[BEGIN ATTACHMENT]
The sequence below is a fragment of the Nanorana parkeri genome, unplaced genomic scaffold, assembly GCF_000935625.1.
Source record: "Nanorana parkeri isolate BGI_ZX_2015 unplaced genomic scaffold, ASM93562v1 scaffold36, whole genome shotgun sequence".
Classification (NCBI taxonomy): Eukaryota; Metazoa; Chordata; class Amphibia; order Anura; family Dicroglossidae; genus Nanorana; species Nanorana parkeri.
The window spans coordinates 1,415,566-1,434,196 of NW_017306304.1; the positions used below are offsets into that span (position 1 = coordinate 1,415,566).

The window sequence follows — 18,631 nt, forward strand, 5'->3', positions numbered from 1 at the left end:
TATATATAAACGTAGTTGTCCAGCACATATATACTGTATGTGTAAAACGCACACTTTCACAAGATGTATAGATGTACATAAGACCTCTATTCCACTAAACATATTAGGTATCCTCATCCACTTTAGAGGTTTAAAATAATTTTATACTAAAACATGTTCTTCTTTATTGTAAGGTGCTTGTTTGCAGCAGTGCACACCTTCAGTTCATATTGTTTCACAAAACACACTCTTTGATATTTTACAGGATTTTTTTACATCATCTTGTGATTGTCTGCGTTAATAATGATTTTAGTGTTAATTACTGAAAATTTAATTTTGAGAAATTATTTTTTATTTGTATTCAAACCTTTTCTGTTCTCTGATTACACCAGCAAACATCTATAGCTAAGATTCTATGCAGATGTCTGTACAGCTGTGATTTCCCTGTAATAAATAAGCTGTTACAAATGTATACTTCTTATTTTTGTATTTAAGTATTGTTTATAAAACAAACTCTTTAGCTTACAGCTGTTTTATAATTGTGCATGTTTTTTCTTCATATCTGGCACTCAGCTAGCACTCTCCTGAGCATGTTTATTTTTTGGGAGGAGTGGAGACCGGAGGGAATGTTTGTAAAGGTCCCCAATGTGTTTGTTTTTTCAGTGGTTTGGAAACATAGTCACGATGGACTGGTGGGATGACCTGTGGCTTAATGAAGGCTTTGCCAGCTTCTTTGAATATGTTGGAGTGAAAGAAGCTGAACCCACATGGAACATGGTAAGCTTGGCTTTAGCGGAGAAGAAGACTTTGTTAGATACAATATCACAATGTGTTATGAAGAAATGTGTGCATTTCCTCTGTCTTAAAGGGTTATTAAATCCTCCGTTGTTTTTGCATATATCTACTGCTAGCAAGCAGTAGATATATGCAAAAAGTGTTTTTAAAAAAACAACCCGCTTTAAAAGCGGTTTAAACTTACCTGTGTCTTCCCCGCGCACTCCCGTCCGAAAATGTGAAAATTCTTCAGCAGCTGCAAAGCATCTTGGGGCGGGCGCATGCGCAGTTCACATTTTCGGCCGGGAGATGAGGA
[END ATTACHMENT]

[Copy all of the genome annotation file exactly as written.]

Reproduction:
The sequence below is a fragment of the Nanorana parkeri genome, unplaced genomic scaffold, assembly GCF_000935625.1.
Source record: "Nanorana parkeri isolate BGI_ZX_2015 unplaced genomic scaffold, ASM93562v1 scaffold36, whole genome shotgun sequence".
Classification (NCBI taxonomy): Eukaryota; Metazoa; Chordata; class Amphibia; order Anura; family Dicroglossidae; genus Nanorana; species Nanorana parkeri.
The window spans coordinates 1,415,566-1,434,196 of NW_017306304.1; the positions used below are offsets into that span (position 1 = coordinate 1,415,566).

The window sequence follows — 18,631 nt, forward strand, 5'->3', positions numbered from 1 at the left end:
TATATATAAACGTAGTTGTCCAGCACATATATACTGTATGTGTAAAACGCACACTTTCACAAGATGTATAGATGTACATAAGACCTCTATTCCACTAAACATATTAGGTATCCTCATCCACTTTAGAGGTTTAAAATAATTTTATACTAAAACATGTTCTTCTTTATTGTAAGGTGCTTGTTTGCAGCAGTGCACACCTTCAGTTCATATTGTTTCACAAAACACACTCTTTGATATTTTACAGGATTTTTTTACATCATCTTGTGATTGTCTGCGTTAATAATGATTTTAGTGTTAATTACTGAAAATTTAATTTTGAGAAATTATTTTTTATTTGTATTCAAACCTTTTCTGTTCTCTGATTACACCAGCAAACATCTATAGCTAAGATTCTATGCAGATGTCTGTACAGCTGTGATTTCCCTGTAATAAATAAGCTGTTACAAATGTATACTTCTTATTTTTGTATTTAAGTATTGTTTATAAAACAAACTCTTTAGCTTACAGCTGTTTTATAATTGTGCATGTTTTTTCTTCATATCTGGCACTCAGCTAGCACTCTCCTGAGCATGTTTATTTTTTGGGAGGAGTGGAGACCGGAGGGAATGTTTGTAAAGGTCCCCAATGTGTTTGTTTTTTCAGTGGTTTGGAAACATAGTCACGATGGACTGGTGGGATGACCTGTGGCTTAATGAAGGCTTTGCCAGCTTCTTTGAATATGTTGGAGTGAAAGAAGCTGAACCCACATGGAACATGGTAAGCTTGGCTTTAGCGGAGAAGAAGACTTTGTTAGATACAATATCACAATGTGTTATGAAGAAATGTGTGCATTTCCTCTGTCTTAAAGGGTTATTAAATCCTCCGTTGTTTTTGCATATATCTACTGCTAGCAAGCAGTAGATATATGCAAAAAGTGTTTTTAAAAAAACAACCCGCTTTAAAAGCGGTTTAAACTTACCTGTGTCTTCCCCGCGCACTCCCGTCCGAAAATGTGAAAATTCTTCAGCAGCTGCAAAGCATCTTGGGGCGGGCGCATGCGCAGTTCACATTTTCGGCCGGGAGATGAGGA